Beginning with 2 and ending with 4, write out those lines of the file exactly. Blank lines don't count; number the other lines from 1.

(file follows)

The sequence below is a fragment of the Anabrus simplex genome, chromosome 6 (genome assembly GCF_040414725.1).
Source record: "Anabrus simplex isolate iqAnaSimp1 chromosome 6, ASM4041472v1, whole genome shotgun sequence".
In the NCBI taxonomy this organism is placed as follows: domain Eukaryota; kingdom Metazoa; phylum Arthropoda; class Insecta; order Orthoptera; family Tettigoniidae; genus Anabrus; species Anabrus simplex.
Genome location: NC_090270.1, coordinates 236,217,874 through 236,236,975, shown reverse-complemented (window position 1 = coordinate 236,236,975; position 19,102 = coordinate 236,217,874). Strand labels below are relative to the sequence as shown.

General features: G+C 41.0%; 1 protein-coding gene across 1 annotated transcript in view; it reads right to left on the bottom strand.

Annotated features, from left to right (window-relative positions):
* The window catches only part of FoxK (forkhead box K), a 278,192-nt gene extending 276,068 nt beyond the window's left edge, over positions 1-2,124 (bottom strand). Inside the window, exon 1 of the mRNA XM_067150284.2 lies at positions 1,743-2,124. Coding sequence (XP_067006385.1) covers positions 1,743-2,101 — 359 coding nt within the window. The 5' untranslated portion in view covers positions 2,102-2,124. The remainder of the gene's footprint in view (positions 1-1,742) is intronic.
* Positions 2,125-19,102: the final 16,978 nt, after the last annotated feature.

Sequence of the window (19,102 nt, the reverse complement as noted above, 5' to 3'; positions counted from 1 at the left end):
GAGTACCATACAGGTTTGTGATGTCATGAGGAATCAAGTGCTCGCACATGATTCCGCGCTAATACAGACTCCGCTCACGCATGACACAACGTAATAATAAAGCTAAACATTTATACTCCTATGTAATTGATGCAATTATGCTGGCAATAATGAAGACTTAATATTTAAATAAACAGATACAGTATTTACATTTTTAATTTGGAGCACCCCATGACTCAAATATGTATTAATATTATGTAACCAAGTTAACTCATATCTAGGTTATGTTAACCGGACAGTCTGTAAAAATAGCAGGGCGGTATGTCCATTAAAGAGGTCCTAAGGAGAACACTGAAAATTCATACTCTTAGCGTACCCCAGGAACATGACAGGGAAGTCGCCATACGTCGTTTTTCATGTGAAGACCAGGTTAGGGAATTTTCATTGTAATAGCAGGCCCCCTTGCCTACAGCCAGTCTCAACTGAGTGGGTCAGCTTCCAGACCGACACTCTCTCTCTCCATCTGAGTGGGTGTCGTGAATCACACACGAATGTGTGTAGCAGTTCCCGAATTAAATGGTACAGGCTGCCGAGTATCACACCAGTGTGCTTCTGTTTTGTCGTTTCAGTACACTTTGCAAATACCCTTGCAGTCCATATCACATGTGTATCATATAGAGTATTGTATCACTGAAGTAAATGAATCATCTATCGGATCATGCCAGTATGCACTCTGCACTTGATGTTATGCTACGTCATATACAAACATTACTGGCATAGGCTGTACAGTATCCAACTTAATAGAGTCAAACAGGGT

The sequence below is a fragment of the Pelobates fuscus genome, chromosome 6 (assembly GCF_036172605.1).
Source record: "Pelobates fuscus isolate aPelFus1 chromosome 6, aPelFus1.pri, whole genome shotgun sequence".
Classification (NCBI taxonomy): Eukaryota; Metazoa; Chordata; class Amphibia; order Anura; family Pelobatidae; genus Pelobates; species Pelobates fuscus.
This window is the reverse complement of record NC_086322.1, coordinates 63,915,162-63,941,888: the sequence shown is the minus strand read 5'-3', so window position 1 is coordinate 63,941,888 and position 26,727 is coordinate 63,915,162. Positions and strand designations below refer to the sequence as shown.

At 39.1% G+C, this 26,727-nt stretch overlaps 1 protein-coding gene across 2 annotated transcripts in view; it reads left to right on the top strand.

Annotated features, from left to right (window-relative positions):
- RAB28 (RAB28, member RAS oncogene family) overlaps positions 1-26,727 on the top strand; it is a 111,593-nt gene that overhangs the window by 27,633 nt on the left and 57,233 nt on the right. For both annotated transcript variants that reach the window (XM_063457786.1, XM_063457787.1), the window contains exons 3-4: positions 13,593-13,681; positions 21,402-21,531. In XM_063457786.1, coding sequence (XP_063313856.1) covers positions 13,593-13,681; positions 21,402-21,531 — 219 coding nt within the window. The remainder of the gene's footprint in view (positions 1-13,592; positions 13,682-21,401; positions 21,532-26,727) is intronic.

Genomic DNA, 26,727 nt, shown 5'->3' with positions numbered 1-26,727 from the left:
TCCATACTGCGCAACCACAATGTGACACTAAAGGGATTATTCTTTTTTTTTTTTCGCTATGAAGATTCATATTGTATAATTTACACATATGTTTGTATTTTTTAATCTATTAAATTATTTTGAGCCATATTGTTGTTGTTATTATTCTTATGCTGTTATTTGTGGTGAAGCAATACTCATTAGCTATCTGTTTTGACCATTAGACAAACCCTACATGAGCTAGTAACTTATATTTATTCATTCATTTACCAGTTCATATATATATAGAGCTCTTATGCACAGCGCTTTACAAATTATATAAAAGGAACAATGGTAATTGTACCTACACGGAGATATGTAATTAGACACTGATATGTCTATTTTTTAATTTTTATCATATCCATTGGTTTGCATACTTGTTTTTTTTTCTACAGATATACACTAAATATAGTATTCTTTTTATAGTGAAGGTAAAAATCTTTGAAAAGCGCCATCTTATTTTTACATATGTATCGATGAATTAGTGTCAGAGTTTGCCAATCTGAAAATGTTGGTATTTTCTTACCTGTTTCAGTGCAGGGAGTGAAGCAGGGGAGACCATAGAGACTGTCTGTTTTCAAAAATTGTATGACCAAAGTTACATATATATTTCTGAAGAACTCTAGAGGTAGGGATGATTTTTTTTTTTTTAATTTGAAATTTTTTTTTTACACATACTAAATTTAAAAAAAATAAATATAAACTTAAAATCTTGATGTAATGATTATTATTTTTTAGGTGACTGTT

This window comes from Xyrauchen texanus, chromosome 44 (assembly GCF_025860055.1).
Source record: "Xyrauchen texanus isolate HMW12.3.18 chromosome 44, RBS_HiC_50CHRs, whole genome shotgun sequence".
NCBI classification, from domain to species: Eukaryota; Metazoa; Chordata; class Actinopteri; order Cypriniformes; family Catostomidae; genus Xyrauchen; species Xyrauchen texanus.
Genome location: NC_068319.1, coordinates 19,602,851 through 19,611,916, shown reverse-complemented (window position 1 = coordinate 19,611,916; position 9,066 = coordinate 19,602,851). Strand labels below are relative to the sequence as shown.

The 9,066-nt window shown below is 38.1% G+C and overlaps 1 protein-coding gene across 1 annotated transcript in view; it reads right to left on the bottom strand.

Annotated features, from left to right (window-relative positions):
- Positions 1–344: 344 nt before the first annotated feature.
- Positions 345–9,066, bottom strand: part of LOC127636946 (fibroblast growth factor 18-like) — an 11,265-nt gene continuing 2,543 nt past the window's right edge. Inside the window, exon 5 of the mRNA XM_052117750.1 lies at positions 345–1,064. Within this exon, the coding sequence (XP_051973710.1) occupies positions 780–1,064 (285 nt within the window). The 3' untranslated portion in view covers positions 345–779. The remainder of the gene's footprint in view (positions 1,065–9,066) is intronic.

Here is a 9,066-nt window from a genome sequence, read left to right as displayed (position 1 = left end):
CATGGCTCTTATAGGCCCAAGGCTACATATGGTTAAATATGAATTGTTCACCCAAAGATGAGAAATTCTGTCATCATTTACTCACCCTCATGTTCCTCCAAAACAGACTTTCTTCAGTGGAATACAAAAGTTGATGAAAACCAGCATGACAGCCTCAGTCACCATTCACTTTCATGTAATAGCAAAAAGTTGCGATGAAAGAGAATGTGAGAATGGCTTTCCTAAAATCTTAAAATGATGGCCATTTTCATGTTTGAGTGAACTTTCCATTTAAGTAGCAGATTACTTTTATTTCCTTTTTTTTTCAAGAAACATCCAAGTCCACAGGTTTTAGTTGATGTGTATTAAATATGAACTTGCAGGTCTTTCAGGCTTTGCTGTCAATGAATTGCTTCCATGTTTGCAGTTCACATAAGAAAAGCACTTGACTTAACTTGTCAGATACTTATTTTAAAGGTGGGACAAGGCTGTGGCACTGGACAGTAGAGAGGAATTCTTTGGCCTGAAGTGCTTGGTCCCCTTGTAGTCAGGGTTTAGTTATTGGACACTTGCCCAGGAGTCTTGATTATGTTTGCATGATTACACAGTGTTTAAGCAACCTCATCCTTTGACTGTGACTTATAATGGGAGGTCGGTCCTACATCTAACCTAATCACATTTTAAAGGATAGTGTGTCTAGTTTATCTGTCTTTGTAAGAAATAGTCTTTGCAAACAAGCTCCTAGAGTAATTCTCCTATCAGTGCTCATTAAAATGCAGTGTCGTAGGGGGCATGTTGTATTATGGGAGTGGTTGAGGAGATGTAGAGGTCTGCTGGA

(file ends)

Source record: "Anabrus simplex isolate iqAnaSimp1 chromosome 6, ASM4041472v1, whole genome shotgun sequence".
In the NCBI taxonomy this organism is placed as follows: domain Eukaryota; kingdom Metazoa; phylum Arthropoda; class Insecta; order Orthoptera; family Tettigoniidae; genus Anabrus; species Anabrus simplex.
Genome location: NC_090270.1, coordinates 236,217,874 through 236,236,975, shown reverse-complemented (window position 1 = coordinate 236,236,975; position 19,102 = coordinate 236,217,874). Strand labels below are relative to the sequence as shown.